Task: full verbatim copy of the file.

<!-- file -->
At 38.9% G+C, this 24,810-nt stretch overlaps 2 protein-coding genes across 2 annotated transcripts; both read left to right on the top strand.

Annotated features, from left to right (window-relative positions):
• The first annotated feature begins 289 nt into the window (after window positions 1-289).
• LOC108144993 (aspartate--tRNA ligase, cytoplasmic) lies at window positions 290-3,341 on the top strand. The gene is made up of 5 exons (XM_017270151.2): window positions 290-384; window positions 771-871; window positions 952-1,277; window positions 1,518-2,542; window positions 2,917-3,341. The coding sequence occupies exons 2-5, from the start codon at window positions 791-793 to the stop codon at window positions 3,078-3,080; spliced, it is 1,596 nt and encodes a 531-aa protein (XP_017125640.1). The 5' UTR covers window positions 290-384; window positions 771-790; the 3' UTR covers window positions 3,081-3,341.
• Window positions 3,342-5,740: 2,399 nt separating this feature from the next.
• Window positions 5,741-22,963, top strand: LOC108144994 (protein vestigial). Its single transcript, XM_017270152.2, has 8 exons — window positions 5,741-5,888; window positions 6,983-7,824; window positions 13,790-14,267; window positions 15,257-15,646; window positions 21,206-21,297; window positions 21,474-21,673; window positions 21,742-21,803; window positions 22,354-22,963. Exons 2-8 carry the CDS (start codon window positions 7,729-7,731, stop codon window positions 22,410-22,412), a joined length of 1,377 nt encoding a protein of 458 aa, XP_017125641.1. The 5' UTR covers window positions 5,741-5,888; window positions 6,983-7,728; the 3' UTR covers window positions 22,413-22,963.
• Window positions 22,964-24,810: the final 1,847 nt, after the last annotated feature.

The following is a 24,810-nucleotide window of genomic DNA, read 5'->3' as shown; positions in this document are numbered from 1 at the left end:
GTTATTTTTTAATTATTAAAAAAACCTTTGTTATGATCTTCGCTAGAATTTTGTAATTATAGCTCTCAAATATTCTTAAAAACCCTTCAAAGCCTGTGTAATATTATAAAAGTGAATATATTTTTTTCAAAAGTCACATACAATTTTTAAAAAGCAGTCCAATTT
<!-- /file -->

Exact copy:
At 38.9% G+C, this 24,810-nt stretch overlaps 2 protein-coding genes across 2 annotated transcripts; both read left to right on the top strand.

Annotated features, from left to right (window-relative positions):
• The first annotated feature begins 289 nt into the window (after window positions 1-289).
• LOC108144993 (aspartate--tRNA ligase, cytoplasmic) lies at window positions 290-3,341 on the top strand. The gene is made up of 5 exons (XM_017270151.2): window positions 290-384; window positions 771-871; window positions 952-1,277; window positions 1,518-2,542; window positions 2,917-3,341. The coding sequence occupies exons 2-5, from the start codon at window positions 791-793 to the stop codon at window positions 3,078-3,080; spliced, it is 1,596 nt and encodes a 531-aa protein (XP_017125640.1). The 5' UTR covers window positions 290-384; window positions 771-790; the 3' UTR covers window positions 3,081-3,341.
• Window positions 3,342-5,740: 2,399 nt separating this feature from the next.
• Window positions 5,741-22,963, top strand: LOC108144994 (protein vestigial). Its single transcript, XM_017270152.2, has 8 exons — window positions 5,741-5,888; window positions 6,983-7,824; window positions 13,790-14,267; window positions 15,257-15,646; window positions 21,206-21,297; window positions 21,474-21,673; window positions 21,742-21,803; window positions 22,354-22,963. Exons 2-8 carry the CDS (start codon window positions 7,729-7,731, stop codon window positions 22,410-22,412), a joined length of 1,377 nt encoding a protein of 458 aa, XP_017125641.1. The 5' UTR covers window positions 5,741-5,888; window positions 6,983-7,728; the 3' UTR covers window positions 22,413-22,963.
• Window positions 22,964-24,810: the final 1,847 nt, after the last annotated feature.

The following is a 24,810-nucleotide window of genomic DNA, read 5'->3' as shown; positions in this document are numbered from 1 at the left end:
GTTATTTTTTAATTATTAAAAAAACCTTTGTTATGATCTTCGCTAGAATTTTGTAATTATAGCTCTCAAATATTCTTAAAAACCCTTCAAAGCCTGTGTAATATTATAAAAGTGAATATATTTTTTTCAAAAGTCACATACAATTTTTAAAAAGCAGTCCAATTT